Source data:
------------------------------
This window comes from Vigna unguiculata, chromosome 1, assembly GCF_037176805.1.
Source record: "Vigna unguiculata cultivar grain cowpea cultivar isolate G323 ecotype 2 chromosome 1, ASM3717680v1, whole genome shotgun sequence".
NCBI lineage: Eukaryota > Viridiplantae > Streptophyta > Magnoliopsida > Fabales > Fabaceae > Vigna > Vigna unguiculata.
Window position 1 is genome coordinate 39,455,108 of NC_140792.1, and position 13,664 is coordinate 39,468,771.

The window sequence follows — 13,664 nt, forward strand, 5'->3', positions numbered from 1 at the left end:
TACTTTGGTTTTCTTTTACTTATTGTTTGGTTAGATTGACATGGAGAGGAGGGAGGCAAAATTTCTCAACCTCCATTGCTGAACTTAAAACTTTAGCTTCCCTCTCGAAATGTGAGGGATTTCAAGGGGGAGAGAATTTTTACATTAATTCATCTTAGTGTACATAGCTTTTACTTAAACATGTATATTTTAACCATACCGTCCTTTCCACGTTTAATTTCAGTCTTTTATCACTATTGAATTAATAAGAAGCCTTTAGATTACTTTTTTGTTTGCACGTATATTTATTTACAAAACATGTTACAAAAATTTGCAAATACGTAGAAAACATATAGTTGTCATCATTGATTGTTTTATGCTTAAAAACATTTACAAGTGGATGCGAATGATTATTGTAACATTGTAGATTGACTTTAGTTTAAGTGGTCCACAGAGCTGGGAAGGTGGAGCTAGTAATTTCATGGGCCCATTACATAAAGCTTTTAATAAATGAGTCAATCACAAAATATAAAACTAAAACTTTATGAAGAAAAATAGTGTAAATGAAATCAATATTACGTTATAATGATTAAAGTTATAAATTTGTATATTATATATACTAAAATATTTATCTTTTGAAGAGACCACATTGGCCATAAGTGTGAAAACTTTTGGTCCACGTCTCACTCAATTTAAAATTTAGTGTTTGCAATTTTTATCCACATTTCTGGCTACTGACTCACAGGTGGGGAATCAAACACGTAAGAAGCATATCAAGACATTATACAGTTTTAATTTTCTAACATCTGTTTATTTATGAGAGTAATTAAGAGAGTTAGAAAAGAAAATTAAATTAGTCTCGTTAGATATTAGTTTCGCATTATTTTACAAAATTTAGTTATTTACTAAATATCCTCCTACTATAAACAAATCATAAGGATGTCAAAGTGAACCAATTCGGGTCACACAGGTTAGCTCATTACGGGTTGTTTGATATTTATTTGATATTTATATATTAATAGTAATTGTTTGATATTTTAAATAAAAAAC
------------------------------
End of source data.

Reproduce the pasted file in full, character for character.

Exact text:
This window comes from Vigna unguiculata, chromosome 1, assembly GCF_037176805.1.
Source record: "Vigna unguiculata cultivar grain cowpea cultivar isolate G323 ecotype 2 chromosome 1, ASM3717680v1, whole genome shotgun sequence".
NCBI lineage: Eukaryota > Viridiplantae > Streptophyta > Magnoliopsida > Fabales > Fabaceae > Vigna > Vigna unguiculata.
Window position 1 is genome coordinate 39,455,108 of NC_140792.1, and position 13,664 is coordinate 39,468,771.

The window sequence follows — 13,664 nt, forward strand, 5'->3', positions numbered from 1 at the left end:
TACTTTGGTTTTCTTTTACTTATTGTTTGGTTAGATTGACATGGAGAGGAGGGAGGCAAAATTTCTCAACCTCCATTGCTGAACTTAAAACTTTAGCTTCCCTCTCGAAATGTGAGGGATTTCAAGGGGGAGAGAATTTTTACATTAATTCATCTTAGTGTACATAGCTTTTACTTAAACATGTATATTTTAACCATACCGTCCTTTCCACGTTTAATTTCAGTCTTTTATCACTATTGAATTAATAAGAAGCCTTTAGATTACTTTTTTGTTTGCACGTATATTTATTTACAAAACATGTTACAAAAATTTGCAAATACGTAGAAAACATATAGTTGTCATCATTGATTGTTTTATGCTTAAAAACATTTACAAGTGGATGCGAATGATTATTGTAACATTGTAGATTGACTTTAGTTTAAGTGGTCCACAGAGCTGGGAAGGTGGAGCTAGTAATTTCATGGGCCCATTACATAAAGCTTTTAATAAATGAGTCAATCACAAAATATAAAACTAAAACTTTATGAAGAAAAATAGTGTAAATGAAATCAATATTACGTTATAATGATTAAAGTTATAAATTTGTATATTATATATACTAAAATATTTATCTTTTGAAGAGACCACATTGGCCATAAGTGTGAAAACTTTTGGTCCACGTCTCACTCAATTTAAAATTTAGTGTTTGCAATTTTTATCCACATTTCTGGCTACTGACTCACAGGTGGGGAATCAAACACGTAAGAAGCATATCAAGACATTATACAGTTTTAATTTTCTAACATCTGTTTATTTATGAGAGTAATTAAGAGAGTTAGAAAAGAAAATTAAATTAGTCTCGTTAGATATTAGTTTCGCATTATTTTACAAAATTTAGTTATTTACTAAATATCCTCCTACTATAAACAAATCATAAGGATGTCAAAGTGAACCAATTCGGGTCACACAGGTTAGCTCATTACGGGTTGTTTGATATTTATTTGATATTTATATATTAATAGTAATTGTTTGATATTTTAAATAAAAAAC